Friday 5 October 2012

Kitchen by Banana Yoshimoto

'Kitchen' is Banana Yoshimoto's first novel and was first published in 1987 in Japan, before later being translated into English. 

The book is actually comprised of two separate stories, 'Kitchen', and a novella titled 'Moonlight Shadow' and while both stories feature different characters, they both explore similar themes of loss and grief in a startingly original way. I have to say straight off that I loved this book. It was my first time experiencing Yoshimoto's writing and already I am hooked, eager to read more. Here's Banana;

And in case you're wondering; no, Banana is neither a typical Japanese name or in fact even the author's real name (that's Mahoko). 

The food obsession is a theme that continues throughout both stories, with the main characters often eating as they interact, often out of comfort. Furthermore, the central character of 'Kitchen', named Mikage, is fixated on kitchens and is working for a culinary teacher as she deals with the death of her grandmother, her last living relative. Luckily for Mikage, one of her grandmothers friends, Yuichi, offers her the chance to stay with him and his transgender mother Eriko, while she deals with her loss. 

This unusual set-up is explored through Yoshimoto's incredible writing style, which evokes the poetic lyricism of Japanese art in its beauty.

The most complex emotions and interactions are conveyed in a deceptively simple way, where every word has been succinctly chosen and not a single letter is wasted. I only wish I could read and understand the text in its original Japanese form. 

Another motif that recurs throughout both 'Kitchen' and its companion piece, 'Moonlight Shadow', is the appearance of the moon. The protagonists in both stories often fixate on the moon and during some of the book's stranger moments, it becomes a key focal point.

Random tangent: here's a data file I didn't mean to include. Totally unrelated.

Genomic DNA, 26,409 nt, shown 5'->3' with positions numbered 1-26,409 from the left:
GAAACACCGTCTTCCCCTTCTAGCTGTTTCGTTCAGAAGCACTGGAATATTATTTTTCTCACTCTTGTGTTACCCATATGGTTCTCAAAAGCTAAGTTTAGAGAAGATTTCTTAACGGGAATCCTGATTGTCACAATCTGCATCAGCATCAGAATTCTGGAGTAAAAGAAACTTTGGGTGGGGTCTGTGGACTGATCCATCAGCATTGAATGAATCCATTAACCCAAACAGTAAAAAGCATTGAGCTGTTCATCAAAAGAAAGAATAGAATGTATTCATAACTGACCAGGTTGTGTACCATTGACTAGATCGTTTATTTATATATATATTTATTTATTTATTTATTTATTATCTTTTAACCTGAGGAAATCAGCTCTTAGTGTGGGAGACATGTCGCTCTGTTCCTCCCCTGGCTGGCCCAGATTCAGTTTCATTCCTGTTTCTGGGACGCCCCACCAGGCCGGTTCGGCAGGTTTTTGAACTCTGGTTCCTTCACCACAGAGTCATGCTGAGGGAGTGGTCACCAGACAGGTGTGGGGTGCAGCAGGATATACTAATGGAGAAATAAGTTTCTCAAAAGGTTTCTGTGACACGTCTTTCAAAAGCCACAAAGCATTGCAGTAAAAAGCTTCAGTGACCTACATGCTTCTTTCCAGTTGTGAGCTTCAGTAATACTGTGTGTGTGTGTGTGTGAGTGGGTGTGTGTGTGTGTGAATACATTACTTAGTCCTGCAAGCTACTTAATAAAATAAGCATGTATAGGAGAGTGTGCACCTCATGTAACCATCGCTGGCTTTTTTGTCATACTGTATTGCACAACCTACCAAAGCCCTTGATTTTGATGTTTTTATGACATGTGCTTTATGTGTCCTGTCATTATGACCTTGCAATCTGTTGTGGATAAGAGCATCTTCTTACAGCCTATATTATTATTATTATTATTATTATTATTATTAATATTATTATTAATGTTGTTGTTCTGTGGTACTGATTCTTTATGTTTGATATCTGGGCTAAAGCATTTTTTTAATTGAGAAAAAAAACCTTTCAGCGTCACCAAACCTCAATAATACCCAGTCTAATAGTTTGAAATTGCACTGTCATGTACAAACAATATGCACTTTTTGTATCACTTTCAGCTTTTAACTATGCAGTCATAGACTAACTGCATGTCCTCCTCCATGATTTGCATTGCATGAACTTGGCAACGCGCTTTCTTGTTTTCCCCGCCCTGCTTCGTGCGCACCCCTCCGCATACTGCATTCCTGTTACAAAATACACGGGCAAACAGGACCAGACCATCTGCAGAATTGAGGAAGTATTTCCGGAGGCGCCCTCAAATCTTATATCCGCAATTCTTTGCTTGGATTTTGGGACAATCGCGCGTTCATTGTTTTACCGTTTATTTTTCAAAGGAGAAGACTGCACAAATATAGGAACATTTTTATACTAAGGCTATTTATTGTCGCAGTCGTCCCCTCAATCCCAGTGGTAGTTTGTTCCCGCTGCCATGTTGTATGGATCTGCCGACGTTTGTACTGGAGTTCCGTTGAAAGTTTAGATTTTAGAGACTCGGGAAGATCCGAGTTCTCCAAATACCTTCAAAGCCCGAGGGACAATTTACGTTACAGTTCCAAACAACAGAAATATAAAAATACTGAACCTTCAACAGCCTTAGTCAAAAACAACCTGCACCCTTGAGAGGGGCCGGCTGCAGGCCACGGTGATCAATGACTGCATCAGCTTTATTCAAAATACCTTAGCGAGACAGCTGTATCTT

At one point early on in 'Kitchen', Mikage struggles to cry over the death of her grandmother until she notices noticing the moon overhead during a bus journey. As soon as she steps off into the street, Mikage immediately lets go of all the pain, unable to stop crying. What makes this scene so strangely uplifting however is that by releasing her grief, Mikage is left feeling so much happier and more content. I believe that Yoshimoto wanted the moon to represent the light that can shine even in the darkest moments of our lives. This ability to savour life in the face of death seems to be a key philosophy of Yoshimoto's, who often focusses on characters coming to terms with the deaths of those closest to them.

The moon appears again in an even more bizarre moment where Mikage and Yuichi somehow share the same dream, singing a song about the moonlight. The inclusion of these surreal moments never seems completely out of sorts with the more realistic aspects of Yoshimoto's writing, just occassionally taking the reader by surprise. In both stories, I was often reminded of Haruki Murakami's work, such as 'Norwegian Wood', which takes a similarly dream-like approach to events mostly grounded in reality. 

Both Japanese writers use poetic language to describe the everyday lives of their characters but whether this is due partly to their shared nationality and culture is difficult for me to say, as they are the only Japanese novelists I have read, besides the British born Kazuo Ishiguro, author of 'Never Let Me Go'.